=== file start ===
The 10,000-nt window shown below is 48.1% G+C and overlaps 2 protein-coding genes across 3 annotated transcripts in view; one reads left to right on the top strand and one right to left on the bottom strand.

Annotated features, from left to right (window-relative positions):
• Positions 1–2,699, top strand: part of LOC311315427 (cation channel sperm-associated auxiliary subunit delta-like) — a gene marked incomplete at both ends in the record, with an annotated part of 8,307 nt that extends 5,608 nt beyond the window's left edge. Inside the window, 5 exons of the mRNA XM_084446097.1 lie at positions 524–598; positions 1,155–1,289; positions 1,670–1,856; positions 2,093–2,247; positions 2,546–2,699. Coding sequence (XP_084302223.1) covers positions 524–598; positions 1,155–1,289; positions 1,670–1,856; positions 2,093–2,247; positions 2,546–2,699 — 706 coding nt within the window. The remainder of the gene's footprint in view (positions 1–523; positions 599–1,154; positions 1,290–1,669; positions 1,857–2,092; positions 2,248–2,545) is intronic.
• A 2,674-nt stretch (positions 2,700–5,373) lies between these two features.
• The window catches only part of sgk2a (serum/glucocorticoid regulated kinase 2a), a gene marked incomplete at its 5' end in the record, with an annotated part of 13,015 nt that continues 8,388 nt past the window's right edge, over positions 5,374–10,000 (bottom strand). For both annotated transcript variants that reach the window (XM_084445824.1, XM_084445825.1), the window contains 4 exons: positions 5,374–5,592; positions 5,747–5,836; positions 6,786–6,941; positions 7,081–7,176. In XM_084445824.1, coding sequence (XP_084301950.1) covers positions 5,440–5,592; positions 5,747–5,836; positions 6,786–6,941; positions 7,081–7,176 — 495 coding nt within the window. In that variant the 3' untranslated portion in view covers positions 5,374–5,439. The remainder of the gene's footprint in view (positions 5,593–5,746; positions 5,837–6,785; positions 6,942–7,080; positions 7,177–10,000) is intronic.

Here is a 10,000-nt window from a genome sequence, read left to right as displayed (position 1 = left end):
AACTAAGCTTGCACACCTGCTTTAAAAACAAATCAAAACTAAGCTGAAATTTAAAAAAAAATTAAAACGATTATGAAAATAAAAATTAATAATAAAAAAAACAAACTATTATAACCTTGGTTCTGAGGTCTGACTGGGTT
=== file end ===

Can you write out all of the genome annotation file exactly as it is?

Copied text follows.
The 10,000-nt window shown below is 48.1% G+C and overlaps 2 protein-coding genes across 3 annotated transcripts in view; one reads left to right on the top strand and one right to left on the bottom strand.

Annotated features, from left to right (window-relative positions):
• Positions 1–2,699, top strand: part of LOC311315427 (cation channel sperm-associated auxiliary subunit delta-like) — a gene marked incomplete at both ends in the record, with an annotated part of 8,307 nt that extends 5,608 nt beyond the window's left edge. Inside the window, 5 exons of the mRNA XM_084446097.1 lie at positions 524–598; positions 1,155–1,289; positions 1,670–1,856; positions 2,093–2,247; positions 2,546–2,699. Coding sequence (XP_084302223.1) covers positions 524–598; positions 1,155–1,289; positions 1,670–1,856; positions 2,093–2,247; positions 2,546–2,699 — 706 coding nt within the window. The remainder of the gene's footprint in view (positions 1–523; positions 599–1,154; positions 1,290–1,669; positions 1,857–2,092; positions 2,248–2,545) is intronic.
• A 2,674-nt stretch (positions 2,700–5,373) lies between these two features.
• The window catches only part of sgk2a (serum/glucocorticoid regulated kinase 2a), a gene marked incomplete at its 5' end in the record, with an annotated part of 13,015 nt that continues 8,388 nt past the window's right edge, over positions 5,374–10,000 (bottom strand). For both annotated transcript variants that reach the window (XM_084445824.1, XM_084445825.1), the window contains 4 exons: positions 5,374–5,592; positions 5,747–5,836; positions 6,786–6,941; positions 7,081–7,176. In XM_084445824.1, coding sequence (XP_084301950.1) covers positions 5,440–5,592; positions 5,747–5,836; positions 6,786–6,941; positions 7,081–7,176 — 495 coding nt within the window. In that variant the 3' untranslated portion in view covers positions 5,374–5,439. The remainder of the gene's footprint in view (positions 5,593–5,746; positions 5,837–6,785; positions 6,942–7,080; positions 7,177–10,000) is intronic.

Here is a 10,000-nt window from a genome sequence, read left to right as displayed (position 1 = left end):
AACTAAGCTTGCACACCTGCTTTAAAAACAAATCAAAACTAAGCTGAAATTTAAAAAAAAATTAAAACGATTATGAAAATAAAAATTAATAATAAAAAAAACAAACTATTATAACCTTGGTTCTGAGGTCTGACTGGGTT